A new field of work had been disclosed. If his lips were shut, his pen was busy. Two hundred and twenty of the Letters, those amaranthine Letters, whose glow and tenderness and pungency are the best demonstration of his spiritual genius, were sent from Aberdeen.

It is easy doubtless to deride the tropical luxuriance which marks the style of “Joshua Redivivus.” The clever, but supercilious, author of A Literary History of Scotland is only amused by the faults of taste and tact and discretion which the Letters reveal. Few will question that there are faults in the Letters, when they are appraised by literary canons alone. But, even before this tribunal, their grandeurs and sublimities are as conspicuous as their mistakes. And they have spoken to ten thousand souls, in the rhythm and cadence of the better country which is the heavenly. In “the little flock named after God’s own heart ” their writer needs no defense; for its members crowned him long ago. This, therefore, was the divine necessity for the loneliness and hatred to which Rutherford was subjected.

Perhaps another dream followed…

He was in the Jerusalem Chamber at Westminster, one of the Scottish commissioners to the Assembly of Divines. “For the great parts God had given him,” wrote Robert Baillie with the pride of a countryman, ” Mr. Samuel’s presence was very necessary.” Again, in his thoughts, he debated the doctrine of the Church’s freedom against those captains of Erastianism, Lightfoot and Selden.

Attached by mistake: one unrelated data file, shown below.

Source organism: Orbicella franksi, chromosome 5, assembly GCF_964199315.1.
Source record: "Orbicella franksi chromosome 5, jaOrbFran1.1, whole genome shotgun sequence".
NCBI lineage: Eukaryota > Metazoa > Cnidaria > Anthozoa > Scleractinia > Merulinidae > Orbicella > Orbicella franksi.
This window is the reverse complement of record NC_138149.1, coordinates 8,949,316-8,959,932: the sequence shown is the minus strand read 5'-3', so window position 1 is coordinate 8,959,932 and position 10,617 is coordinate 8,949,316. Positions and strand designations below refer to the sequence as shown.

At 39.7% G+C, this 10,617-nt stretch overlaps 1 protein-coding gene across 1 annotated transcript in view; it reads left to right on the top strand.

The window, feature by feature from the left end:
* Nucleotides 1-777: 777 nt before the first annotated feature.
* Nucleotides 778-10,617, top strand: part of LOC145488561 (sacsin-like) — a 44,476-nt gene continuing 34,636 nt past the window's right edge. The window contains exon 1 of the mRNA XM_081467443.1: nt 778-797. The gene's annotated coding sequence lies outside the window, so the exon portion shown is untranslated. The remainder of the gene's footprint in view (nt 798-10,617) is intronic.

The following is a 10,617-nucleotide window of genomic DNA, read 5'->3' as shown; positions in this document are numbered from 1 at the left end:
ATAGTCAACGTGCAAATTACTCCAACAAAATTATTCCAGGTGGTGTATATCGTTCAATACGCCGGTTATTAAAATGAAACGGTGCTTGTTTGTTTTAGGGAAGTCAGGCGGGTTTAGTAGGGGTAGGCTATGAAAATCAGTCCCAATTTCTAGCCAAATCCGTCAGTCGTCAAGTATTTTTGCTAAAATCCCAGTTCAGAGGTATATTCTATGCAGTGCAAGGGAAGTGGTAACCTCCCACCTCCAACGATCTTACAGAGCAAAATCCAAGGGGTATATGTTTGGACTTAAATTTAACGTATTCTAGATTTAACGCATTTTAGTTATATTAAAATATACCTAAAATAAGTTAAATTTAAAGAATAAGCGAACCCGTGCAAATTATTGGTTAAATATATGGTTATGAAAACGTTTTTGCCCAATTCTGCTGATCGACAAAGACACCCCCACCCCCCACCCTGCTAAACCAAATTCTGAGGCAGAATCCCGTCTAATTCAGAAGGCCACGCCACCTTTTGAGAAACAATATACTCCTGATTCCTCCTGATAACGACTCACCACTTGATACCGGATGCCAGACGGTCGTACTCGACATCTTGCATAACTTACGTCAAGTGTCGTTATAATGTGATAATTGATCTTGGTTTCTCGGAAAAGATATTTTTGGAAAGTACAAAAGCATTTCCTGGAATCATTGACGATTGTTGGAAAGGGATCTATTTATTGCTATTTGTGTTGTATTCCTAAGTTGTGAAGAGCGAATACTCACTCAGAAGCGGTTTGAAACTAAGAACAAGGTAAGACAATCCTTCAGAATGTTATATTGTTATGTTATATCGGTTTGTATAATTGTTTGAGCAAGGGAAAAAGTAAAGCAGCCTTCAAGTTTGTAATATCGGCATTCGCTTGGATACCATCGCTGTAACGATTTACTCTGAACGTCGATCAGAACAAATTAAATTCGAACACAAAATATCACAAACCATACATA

Again he argued with the Independents; although now, more than ever, he felt that they were “gracious men,” and, “of all that differed from us, came nearest to walking with God.” Again he busied himself in writing his Peaceable and Temperate Plea for Paul’s Presbytery and his Divine Right of Church Government and Excommunication.

Again he did his emphatic part in framing the Confession, and the Directory, and the Catechisms. Did he recall, too, the fresh and poignant home-griefs of these London years? “I had two children,” so he had related the sorrow when it was new, “and both are dead since I came hither. The good Husbandman may pluck His roses and gather His lilies in the beginning of the first summer months. What is that to you or to me? The Creator of time and of winds did a merciful injury, if I may borrow the words, in landing the passenger so early.”

Samuel Rutherford was at Westminster from the middle of 1643 to the end of 1647; and he was glad when, at length, he could set his face northward to his students and congregation and childless home –glad with that emotion which the poet calls a “bitter-sweet” delight.

To his students he returned; for, since the close of the Anwoth ministry in 1639, he had been Professor in St. Andrews. And there, in labours more abundant than any of his compeers, he lived the remainder of his life. They made him Principal of the New College and Rector of the University. Since Alexander Henderson had gone, he was the senior member of Scottish thinkers and teachers. Edinburgh tried, in 1649, to secure him for its own; and other lands coveted him.